I have to admit that I am not exactly at the forefront of social media when it comes to furthering project opportunities. As I reported in my last post I have been working for much of the past year in writing a learning programme to help people to design a retirement that they love. My co-author Mike Scally and I know how to write learning materials but how to get them up on screen and then how to market this online product was beyond us so we linked up with a Leeds digital marketing company – First10.  The whole  programme which will be free to use and sponsored by a multinational should be launched by Septemeber.  A large marketing emphasis will be social media so I was intrigued to discover more. I then came across a great infographic from a company called Maximillion. Raine Parker from Maximillion wrote this introduction to it. I learned a lot so hopefully you might too…….

“Are you planning to jump on to the social media bandwagon in the near future? Promoting your company or services on social media networks can lead to greater brand recognition, higher conversion rates, increased traffic to website, reduced marketing costs, improved customer satisfaction and even better SEO rankings. Maximillion recently came up with this amazing infographic which shows just how essential is social media for businesses, especially if you are into event management.”


Social Media To Market Events


the rainbow years coverA number of people have commented to me recently that I have been very quiet on this site. Someone even wanted to know if I was still alive! Well, I am very much alive but have been devoting a huge chunk of my paid work time for the past year in working with my old writing partner Mike Scally in producing a free to use online learning programme now called ‘Live Happier: Design a Retirement that you Love’.  This for us was a natural follow on from our last book written together in 2008 – The Rainbow Years: The Pluses of Being 50+. We created this online programme as we became increasingly convinced that ‘retirement’ was largely being reinvented by the baby boomer generation (those born between 1946 – 1964). Their parents and definitely their grandparents simply would not recognise what retirement is starting to look like.  80% of the country’s wealth is owned by the boomers. Increasingly they are not stopping paid work at 60 or even 65. They are cutting down on the hours they spend in paid work but increasing the hours they spend in unpaid work. They are starting new businesses, going self-employed, starting new careers, experimenting with portfolio careers, travelling the world, learning new skills, supporting children and grandchildren financially and in caring roles. They are volunteering on a grand scale. And can you believe many of them are having Fun! They can do all of this of course as they are living so much longer and healthier.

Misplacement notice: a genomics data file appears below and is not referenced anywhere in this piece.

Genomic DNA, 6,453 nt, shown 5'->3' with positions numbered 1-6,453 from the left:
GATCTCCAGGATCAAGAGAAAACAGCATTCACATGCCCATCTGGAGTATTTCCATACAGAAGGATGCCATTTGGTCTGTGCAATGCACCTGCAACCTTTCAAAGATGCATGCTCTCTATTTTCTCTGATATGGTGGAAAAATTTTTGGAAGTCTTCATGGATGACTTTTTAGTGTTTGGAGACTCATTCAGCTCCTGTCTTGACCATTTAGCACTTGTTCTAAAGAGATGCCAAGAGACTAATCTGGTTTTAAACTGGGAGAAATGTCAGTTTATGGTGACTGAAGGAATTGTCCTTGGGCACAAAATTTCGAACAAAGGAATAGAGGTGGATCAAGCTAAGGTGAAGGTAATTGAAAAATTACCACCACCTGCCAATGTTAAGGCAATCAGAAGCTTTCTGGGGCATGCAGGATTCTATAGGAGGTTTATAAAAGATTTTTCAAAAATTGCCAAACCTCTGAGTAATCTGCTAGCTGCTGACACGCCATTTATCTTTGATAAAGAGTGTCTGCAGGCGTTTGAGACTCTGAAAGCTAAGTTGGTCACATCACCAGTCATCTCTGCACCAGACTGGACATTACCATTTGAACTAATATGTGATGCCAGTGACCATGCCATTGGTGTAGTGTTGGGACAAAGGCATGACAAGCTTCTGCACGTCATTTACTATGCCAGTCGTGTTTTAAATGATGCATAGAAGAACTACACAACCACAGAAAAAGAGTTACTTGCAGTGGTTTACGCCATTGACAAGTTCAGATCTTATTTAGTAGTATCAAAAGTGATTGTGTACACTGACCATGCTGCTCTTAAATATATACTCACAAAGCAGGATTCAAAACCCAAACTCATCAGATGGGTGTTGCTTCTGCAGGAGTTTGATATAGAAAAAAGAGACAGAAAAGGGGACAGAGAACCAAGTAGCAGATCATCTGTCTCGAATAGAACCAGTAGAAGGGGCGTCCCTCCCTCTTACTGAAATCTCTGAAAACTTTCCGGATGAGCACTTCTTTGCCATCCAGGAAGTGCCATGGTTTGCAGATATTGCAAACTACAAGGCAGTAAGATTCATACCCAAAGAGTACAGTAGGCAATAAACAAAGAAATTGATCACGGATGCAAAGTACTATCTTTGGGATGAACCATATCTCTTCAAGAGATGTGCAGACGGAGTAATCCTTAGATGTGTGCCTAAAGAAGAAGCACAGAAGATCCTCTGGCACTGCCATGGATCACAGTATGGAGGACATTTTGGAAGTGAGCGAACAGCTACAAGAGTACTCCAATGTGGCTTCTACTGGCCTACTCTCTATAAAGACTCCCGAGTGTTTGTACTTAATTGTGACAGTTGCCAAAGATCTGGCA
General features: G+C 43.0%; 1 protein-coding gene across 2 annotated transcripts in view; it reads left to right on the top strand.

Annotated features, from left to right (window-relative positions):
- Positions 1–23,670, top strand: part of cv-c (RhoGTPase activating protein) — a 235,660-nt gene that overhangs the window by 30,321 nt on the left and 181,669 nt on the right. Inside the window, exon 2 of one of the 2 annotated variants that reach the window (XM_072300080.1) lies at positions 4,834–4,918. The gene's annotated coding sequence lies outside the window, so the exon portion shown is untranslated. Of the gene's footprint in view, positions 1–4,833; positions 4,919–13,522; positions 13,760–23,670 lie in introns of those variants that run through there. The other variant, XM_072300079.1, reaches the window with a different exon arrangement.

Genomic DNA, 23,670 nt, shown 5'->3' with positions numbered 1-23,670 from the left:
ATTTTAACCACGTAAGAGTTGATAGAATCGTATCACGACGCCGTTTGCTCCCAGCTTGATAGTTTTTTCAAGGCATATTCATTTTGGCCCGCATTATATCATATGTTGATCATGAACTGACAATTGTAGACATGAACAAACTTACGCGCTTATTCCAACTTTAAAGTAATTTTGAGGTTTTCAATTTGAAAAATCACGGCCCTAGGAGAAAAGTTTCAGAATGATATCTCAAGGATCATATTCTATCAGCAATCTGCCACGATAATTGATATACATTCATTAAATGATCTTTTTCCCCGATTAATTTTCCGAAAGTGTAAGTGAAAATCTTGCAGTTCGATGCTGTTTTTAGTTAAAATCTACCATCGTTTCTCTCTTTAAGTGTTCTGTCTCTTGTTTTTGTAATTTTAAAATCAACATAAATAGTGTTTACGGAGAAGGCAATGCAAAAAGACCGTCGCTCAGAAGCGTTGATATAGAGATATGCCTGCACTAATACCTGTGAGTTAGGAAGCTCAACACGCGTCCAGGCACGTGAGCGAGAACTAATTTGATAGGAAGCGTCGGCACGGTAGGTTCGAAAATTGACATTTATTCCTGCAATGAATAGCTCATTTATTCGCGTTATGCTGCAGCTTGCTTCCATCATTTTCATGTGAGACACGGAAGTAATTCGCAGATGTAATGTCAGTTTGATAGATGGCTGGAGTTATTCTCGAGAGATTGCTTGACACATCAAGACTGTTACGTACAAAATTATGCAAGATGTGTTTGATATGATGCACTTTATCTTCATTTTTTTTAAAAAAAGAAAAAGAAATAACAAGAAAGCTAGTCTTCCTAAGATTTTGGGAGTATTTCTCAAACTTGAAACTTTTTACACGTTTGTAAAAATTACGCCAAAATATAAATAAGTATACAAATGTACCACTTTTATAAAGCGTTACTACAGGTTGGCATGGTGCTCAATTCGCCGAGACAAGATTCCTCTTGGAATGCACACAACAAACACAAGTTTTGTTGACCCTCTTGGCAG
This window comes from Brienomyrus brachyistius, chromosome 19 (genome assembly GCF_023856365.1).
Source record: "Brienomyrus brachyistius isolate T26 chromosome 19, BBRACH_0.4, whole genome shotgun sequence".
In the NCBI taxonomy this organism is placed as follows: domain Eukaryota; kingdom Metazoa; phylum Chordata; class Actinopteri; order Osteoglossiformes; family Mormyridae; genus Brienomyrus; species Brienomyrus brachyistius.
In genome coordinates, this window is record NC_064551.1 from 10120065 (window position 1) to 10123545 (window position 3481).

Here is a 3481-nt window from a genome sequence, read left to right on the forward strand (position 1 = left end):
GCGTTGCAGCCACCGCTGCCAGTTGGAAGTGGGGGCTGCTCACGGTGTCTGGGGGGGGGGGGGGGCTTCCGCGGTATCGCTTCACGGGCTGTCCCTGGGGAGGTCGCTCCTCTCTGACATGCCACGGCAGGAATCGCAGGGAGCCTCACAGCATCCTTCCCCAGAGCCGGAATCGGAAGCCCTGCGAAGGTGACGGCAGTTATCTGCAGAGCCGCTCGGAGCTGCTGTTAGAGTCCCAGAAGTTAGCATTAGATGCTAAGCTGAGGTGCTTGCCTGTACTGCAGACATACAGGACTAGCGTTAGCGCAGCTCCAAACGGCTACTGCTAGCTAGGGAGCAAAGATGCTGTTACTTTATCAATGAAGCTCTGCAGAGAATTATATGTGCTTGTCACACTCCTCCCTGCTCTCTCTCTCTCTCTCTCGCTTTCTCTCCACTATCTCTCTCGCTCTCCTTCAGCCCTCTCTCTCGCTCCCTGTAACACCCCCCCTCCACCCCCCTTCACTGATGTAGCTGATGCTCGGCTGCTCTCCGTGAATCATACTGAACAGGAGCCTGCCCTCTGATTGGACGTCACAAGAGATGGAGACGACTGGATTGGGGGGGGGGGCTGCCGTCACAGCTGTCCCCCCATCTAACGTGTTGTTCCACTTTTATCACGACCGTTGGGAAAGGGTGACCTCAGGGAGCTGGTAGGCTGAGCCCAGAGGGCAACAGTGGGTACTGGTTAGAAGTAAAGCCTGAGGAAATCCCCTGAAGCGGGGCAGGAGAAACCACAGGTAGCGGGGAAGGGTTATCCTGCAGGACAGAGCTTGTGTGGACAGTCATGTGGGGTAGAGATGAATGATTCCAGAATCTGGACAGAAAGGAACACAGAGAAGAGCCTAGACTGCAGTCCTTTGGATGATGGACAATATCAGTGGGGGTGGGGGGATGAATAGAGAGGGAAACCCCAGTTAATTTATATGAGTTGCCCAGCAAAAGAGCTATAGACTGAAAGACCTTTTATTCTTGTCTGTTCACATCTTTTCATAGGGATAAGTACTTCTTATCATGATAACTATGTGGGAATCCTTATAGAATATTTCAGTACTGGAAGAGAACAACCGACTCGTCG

Yes we know that dementia is increasing, care homes beckon, money might run out and then there are all of the other scare stories and statistics enjoyed by the media. But proportionately, this generation is the fittest, healthiest and wealthiest in history. And, by the way, as a society we know fundamentally what needs to be done to ensure that we minimise our chances of developing dementia, diabetes, heart problems, cancers and strokes. That is not to say that everyone knows this or indeed behaves accordingly but more of us are refusing to go ‘gently into that dark night’ without a hell of a fight.

An 87 year old lady we met a while ago announced that “Life’s journey is not to arrive at the grave safely in a well preserved body, but rather to skid in sideways, totally worn out, shouting – Holy shit …what a ride!” Actually I think we might wish to push for a reasonably well-preserved body but you get her point.

We have opportunities to develop lifestyles in retirement unknown and beyond belief to those living in the 19th and early 20th centuries. Over the whole 20th century life expectancy increased by 30 years. The whole concept of retirement is only just over 100 years old. In the pre-pension era people died largely when still working. Then in the 20th century a way of living developed that we like to call the 3 boxes of life. School was the first one and that was where you supposedly learned everything you would need in life. Then you moved to work – a job, any job and if you were lucky you liked your work. Then finally retirement – which usually was not very long and was associated primarily with leisure. A few years respite from a hard grind at work!